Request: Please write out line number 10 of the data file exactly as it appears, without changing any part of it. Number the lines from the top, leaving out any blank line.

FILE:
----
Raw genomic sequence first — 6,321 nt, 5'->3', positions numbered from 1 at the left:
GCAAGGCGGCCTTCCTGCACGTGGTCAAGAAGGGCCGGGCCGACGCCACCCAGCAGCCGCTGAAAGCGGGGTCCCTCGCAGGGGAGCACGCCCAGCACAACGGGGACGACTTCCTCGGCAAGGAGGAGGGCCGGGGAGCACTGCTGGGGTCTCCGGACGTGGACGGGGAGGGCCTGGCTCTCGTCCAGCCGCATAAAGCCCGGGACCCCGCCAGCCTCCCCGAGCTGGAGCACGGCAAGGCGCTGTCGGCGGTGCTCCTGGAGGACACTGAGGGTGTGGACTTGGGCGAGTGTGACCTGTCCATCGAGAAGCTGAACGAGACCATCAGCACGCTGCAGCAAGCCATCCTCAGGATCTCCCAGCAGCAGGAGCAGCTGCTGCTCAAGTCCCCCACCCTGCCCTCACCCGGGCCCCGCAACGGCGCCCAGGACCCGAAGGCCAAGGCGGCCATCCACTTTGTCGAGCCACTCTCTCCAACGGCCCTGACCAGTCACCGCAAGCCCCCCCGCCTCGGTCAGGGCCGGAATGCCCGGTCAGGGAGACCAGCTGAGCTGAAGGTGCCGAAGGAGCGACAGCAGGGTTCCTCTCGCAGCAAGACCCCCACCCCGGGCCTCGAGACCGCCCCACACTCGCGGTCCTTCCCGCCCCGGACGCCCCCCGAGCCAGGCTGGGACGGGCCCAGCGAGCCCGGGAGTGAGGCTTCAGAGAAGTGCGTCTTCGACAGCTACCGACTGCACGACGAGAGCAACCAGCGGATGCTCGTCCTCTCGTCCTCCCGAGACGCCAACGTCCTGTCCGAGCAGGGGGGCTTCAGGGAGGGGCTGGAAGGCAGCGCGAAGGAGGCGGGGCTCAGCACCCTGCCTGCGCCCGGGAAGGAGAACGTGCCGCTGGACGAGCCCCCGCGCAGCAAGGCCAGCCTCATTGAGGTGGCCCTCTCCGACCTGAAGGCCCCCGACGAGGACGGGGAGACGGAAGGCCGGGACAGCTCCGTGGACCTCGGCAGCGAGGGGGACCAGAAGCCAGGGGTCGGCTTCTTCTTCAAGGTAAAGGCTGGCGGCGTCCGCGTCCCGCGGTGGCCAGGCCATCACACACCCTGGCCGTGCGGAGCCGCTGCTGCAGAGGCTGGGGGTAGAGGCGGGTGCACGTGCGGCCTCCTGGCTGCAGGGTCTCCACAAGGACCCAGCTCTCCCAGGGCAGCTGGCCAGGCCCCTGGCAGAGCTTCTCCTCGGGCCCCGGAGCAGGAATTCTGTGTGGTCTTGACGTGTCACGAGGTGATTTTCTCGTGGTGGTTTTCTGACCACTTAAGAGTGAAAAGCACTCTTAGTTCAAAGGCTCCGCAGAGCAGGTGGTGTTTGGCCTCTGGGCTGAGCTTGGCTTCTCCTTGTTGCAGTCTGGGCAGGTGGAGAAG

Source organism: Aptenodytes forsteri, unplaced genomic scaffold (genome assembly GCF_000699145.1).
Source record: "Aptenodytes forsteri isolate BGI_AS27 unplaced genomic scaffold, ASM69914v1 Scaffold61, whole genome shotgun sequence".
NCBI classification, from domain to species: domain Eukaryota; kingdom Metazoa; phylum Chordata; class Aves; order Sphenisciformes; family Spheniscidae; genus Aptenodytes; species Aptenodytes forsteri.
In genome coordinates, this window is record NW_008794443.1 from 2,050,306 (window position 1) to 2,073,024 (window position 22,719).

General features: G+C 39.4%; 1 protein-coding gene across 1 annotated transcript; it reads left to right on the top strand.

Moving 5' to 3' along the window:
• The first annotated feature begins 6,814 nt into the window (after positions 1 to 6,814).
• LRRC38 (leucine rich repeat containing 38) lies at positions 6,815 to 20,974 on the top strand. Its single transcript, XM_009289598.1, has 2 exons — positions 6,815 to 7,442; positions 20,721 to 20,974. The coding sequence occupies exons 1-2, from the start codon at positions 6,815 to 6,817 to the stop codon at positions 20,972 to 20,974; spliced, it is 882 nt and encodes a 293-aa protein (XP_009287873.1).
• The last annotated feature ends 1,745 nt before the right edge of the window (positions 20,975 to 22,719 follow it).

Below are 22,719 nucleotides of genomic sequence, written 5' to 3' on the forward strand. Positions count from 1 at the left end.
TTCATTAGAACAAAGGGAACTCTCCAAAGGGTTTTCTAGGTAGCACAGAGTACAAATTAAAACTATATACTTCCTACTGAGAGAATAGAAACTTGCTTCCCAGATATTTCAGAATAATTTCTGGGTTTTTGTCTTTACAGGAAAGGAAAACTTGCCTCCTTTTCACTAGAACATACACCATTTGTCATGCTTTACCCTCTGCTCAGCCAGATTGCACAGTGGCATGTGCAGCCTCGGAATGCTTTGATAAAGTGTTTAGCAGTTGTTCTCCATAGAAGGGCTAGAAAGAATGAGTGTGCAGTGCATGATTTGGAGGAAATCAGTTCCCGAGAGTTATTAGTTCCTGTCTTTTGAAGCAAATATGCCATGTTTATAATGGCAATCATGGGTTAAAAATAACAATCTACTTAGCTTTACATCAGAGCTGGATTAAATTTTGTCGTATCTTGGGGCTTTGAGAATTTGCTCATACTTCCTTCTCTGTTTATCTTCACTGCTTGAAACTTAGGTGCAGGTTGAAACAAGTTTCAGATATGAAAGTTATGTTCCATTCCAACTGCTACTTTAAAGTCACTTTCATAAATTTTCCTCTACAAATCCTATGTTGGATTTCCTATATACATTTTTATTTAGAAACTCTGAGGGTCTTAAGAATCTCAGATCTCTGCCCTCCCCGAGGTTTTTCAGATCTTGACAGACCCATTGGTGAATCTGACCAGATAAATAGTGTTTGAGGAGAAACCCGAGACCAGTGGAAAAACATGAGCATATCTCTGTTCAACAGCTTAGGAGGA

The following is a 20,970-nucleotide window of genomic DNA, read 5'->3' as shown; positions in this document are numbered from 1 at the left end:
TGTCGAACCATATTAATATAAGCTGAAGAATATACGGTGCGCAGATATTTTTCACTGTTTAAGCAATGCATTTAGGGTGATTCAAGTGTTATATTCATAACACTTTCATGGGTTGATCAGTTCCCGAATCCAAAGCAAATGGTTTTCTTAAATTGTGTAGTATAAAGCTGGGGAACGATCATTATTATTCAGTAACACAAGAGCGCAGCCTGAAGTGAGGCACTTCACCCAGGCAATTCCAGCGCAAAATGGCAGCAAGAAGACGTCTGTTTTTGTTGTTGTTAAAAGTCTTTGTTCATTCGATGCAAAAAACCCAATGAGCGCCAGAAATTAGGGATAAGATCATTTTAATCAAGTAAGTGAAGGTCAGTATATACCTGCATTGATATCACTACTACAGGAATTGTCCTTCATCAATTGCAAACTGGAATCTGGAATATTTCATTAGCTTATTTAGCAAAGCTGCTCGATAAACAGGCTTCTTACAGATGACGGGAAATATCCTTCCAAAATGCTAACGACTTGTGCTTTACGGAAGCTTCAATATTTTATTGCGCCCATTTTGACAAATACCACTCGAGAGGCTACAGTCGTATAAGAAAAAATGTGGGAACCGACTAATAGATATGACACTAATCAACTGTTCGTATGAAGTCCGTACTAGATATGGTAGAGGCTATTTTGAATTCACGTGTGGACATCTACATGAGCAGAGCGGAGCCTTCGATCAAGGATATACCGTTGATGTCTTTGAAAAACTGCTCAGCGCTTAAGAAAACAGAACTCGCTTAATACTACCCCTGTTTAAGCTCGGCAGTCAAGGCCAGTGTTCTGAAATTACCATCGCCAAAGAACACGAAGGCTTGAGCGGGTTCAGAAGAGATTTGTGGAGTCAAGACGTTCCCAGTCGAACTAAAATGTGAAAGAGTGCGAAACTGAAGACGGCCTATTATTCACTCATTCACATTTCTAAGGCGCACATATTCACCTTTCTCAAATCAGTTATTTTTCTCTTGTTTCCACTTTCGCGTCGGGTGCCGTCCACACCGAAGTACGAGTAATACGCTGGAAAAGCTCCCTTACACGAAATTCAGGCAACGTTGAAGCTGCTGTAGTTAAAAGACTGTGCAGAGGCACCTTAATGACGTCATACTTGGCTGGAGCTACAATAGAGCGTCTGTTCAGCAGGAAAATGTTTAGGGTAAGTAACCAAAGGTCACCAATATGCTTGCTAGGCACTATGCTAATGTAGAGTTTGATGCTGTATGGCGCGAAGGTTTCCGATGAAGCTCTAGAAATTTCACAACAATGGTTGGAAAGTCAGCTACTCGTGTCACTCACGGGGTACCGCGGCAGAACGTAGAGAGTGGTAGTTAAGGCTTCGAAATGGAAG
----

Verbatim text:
• LRRC38 (leucine rich repeat containing 38) lies at positions 6,815 to 20,974 on the top strand. Its single transcript, XM_009289598.1, has 2 exons — positions 6,815 to 7,442; positions 20,721 to 20,974. The coding sequence occupies exons 1-2, from the start codon at positions 6,815 to 6,817 to the stop codon at positions 20,972 to 20,974; spliced, it is 882 nt and encodes a 293-aa protein (XP_009287873.1).